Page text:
Nobody can — or at any rate, should — complain about nice weather, but it does have its drawbacks.
Now that the trees are in bloom and the breezes are balmy and the sun rises early and sets late, my bicycle commute, so solitary and contemplative in the winter, is suddenly thronged with fair-weather cyclists, and an amazing number of these are what I think of as volunteer traffic cops. They’re always yelling at you about some violation you’ve committed against the rules of the road — rules which, in many cases, seem to exist solely in their own heads, and may even be made up on the spot.
Full disclosure: I am in fact a great scofflaw even when it comes to the actual on-paper Vehicle Code. I laugh at stoplights, for example, and run through them at every reasonable opportunity. (On the bike, that is: I’m quite law-abiding in a car.)
Now I don’t necessarily expect other cyclists to be quite such an old anarch as I am, but even so, I’m amazed at the psychic investment so many of my fellow two-wheelers seem to have in the notion of law-abidingness.
The so-called bike path I take from home to work and back is not without its charm. It runs more or less along the bank of the Hudson River, except where it’s interrupted by horrors like the cruise-ship terminal, with its pathetic hordes of sad-sack customers wheeling their bulky suitcases on- and offboard. And the Intrepid, that munchkin aircraft carrier, with its clutter of goofy-looking military planes on deck. And the trash-barge pier, where another cyclist got smashed flat a couple of years back by an NYPD tow truck crossing the path, and where I nearly followed him to the Shades last week (though my near-Nemesis was an NYC garbage truck). And worst of all, the unspeakable Chelsea Piers, home of a driving range and other vaguely sportif venues. Apparently exercise needs to be confined to the interior of this shrine, since the city has made elaborate arrangements to ensure that patrons can practically step out of thir cabs into the steam room.
No walking, please, we’re jocks.
So it’s a very compromised design, this path, a grudging, half-hearted affair, but nevertheless very popular.
Yesterday I was heading home and I came to one of these interruptions, where there’s a silly-looking bicycle red light, allowing patrons of some city giveaway or other to take their cars in and out. The light had just turned red, for us cyclists, and there was one of those preposterous SUVs — an Escarole? An Escalator? An Eschewage? something like that — at the head of the line waiting to get out.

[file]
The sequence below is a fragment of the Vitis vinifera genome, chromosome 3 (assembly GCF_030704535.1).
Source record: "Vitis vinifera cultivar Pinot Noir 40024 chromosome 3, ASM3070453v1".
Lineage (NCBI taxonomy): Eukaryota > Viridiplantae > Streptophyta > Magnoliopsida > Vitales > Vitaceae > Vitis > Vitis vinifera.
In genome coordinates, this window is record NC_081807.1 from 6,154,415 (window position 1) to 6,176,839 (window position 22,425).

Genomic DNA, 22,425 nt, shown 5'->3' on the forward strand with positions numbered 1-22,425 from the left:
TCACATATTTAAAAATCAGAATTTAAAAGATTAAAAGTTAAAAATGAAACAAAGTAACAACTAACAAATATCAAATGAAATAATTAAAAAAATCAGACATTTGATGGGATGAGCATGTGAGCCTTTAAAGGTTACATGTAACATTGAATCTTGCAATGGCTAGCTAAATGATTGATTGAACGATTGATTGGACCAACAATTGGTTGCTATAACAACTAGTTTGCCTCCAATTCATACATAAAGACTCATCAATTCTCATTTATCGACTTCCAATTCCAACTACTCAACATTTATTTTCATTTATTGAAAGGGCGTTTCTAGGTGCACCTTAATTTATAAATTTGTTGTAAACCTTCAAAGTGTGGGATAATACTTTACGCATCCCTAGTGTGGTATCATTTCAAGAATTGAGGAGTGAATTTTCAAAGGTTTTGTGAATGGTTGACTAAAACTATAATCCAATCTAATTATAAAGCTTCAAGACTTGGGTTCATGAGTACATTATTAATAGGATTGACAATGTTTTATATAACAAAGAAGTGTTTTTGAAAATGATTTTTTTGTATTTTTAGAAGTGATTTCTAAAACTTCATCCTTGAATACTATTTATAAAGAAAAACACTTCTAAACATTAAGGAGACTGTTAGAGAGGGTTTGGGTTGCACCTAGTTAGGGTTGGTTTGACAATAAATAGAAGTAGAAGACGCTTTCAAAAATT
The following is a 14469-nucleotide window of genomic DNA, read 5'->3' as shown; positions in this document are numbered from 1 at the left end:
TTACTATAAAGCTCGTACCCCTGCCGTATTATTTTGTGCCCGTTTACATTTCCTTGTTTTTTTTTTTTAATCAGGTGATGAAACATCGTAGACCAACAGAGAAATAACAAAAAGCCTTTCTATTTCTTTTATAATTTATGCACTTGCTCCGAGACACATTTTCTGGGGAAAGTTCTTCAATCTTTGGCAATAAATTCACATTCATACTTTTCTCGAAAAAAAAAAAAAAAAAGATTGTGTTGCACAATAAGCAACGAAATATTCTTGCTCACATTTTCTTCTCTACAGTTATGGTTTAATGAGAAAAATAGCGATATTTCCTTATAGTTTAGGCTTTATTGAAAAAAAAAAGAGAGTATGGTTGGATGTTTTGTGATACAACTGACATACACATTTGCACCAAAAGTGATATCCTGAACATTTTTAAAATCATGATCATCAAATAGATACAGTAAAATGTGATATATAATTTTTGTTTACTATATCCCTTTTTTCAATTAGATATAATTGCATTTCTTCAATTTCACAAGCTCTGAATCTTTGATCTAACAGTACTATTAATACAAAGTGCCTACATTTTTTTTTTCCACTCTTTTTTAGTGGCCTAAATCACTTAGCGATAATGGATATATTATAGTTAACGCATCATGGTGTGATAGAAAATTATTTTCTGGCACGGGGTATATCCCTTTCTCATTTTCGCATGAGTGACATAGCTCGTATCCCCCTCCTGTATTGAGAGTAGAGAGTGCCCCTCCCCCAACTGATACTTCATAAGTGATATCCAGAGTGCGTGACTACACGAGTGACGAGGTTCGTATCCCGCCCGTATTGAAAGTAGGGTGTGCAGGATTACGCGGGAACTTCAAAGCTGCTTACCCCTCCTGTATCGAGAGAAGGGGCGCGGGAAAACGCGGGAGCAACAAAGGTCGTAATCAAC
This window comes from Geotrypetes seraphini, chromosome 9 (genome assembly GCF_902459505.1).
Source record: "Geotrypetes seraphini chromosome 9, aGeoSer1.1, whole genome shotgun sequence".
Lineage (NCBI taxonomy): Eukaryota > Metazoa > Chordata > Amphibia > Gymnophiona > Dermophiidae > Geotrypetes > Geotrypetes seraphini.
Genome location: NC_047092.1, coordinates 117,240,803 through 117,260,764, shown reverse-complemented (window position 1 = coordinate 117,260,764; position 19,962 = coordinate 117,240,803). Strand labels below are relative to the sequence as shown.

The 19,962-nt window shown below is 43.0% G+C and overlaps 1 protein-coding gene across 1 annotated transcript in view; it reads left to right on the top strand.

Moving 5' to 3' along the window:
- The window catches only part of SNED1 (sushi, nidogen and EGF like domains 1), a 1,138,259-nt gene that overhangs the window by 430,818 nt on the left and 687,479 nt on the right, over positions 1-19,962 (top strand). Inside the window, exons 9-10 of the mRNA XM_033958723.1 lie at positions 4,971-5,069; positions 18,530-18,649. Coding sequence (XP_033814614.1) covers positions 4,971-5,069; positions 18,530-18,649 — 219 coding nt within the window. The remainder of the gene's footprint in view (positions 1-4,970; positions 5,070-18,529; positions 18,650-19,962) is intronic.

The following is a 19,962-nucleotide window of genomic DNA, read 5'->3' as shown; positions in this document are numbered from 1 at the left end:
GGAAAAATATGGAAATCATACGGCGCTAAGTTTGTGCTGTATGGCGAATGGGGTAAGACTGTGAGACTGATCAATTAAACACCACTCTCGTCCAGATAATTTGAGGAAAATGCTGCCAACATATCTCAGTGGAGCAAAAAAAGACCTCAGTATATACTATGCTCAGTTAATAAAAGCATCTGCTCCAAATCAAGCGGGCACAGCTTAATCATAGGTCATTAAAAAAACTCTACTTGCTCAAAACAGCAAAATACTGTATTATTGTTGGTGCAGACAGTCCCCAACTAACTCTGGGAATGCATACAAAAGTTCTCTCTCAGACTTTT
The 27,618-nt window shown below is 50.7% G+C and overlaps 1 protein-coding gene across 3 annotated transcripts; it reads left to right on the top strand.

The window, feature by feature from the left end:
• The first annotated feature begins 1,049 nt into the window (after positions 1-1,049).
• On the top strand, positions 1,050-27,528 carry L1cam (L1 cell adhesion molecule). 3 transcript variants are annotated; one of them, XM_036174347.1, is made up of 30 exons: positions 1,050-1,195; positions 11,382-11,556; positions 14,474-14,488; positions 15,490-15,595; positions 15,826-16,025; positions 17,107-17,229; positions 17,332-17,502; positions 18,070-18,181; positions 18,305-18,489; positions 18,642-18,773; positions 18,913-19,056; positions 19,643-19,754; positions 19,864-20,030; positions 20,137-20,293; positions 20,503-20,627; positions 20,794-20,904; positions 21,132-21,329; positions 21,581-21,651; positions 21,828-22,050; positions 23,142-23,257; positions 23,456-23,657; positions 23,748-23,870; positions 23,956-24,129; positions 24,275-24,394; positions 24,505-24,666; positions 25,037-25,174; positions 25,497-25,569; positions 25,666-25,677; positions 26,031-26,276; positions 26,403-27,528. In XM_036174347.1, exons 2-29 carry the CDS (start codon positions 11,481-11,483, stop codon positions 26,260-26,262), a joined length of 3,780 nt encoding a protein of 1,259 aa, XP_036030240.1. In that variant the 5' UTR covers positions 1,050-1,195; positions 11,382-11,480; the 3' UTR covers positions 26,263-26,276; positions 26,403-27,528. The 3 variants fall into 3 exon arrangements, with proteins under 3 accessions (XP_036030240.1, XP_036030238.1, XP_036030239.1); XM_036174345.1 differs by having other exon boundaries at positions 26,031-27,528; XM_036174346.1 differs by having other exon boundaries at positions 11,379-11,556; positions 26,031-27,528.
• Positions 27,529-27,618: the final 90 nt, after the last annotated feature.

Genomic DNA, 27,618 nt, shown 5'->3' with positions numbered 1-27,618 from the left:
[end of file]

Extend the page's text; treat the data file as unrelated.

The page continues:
I seen my opportunity, I took it. Just as Escarole was starting to roll, I darted athwart his bow. With the usual prey-species startle reflex, he jammed on the brakes, and very likely spilled some of the warm fluids which are said to contribute so much to these people’s sense of safety(*).
After this somewhat juvenile stunt I heard somebody yelling at me. I figured it was Escarolius, and went my way rejoicing. THAT’ll teach him to drive that preposterous folly in this town.
But no. Five minutes later, another cyclist, whom I had barely noticed, a guy who had obediently stopped at the red light, caught up with me. He was one of those head-to-toe Lycra dudes, though the look didn’t really suit his somewhat doughy physique. And he was furious. He unleashed the most amazing torrent of abuse: “what part of red don’t you understand, asshole?” was his exordium. A number of other injurious reflections followed it, which I didn’t quite catch. He concluded with the crushing observation that I ought to get a helmet. (I haven’t worn a bike helmet in the last twenty years, and never will again(**).)
This incident was a bit of an outlier — one seldom ecounters this level of frenzy, and I suspect this chap may have been even crazier than the general run of Amurrican. But on a smaller, less vivid scale, this sort of thing is not just a daily, but a many-times-daily occurrence. I probably get more of it than most, being such a blithe lawbreaker, but it’s hard to avoid the impression that this town — this country? — is full of people who walk or ride out their door in the morning, loaded to the gills with a fund of reproach and censure which they simply have to unload on somebody.
(*) E.g. G Clotaire Rapaille, Detroit consultant : “The No. 1 feeling is that everything surrounding you should be round and soft, and should give… There should be air bags everywhere. Then there’s this notion that you need to be up high. That’s a contradiction, because the people who buy these S.U.V.s know at the cortex level that if you are high there is more chance of a rollover. But at the reptilian level they think that if I am bigger and taller I’m safer. You feel secure because you are higher and dominate and look down. That you can look down is psychologically a very powerful notion. And what was the key element of safety when you were a child? It was that your mother fed you, and there was warm liquid. That’s why cupholders are absolutely crucial for safety. If there is a car that has no cupholder, it is not safe. If I can put my coffee there, if I can have my food, if everything is round, if it’s soft, and if I’m high, then I feel safe.”
(**) My memory is apparently worse than I thought. An old comrade has produced photographic evidence that I wore a helmet on at least one occasion as late as 1998. Busted!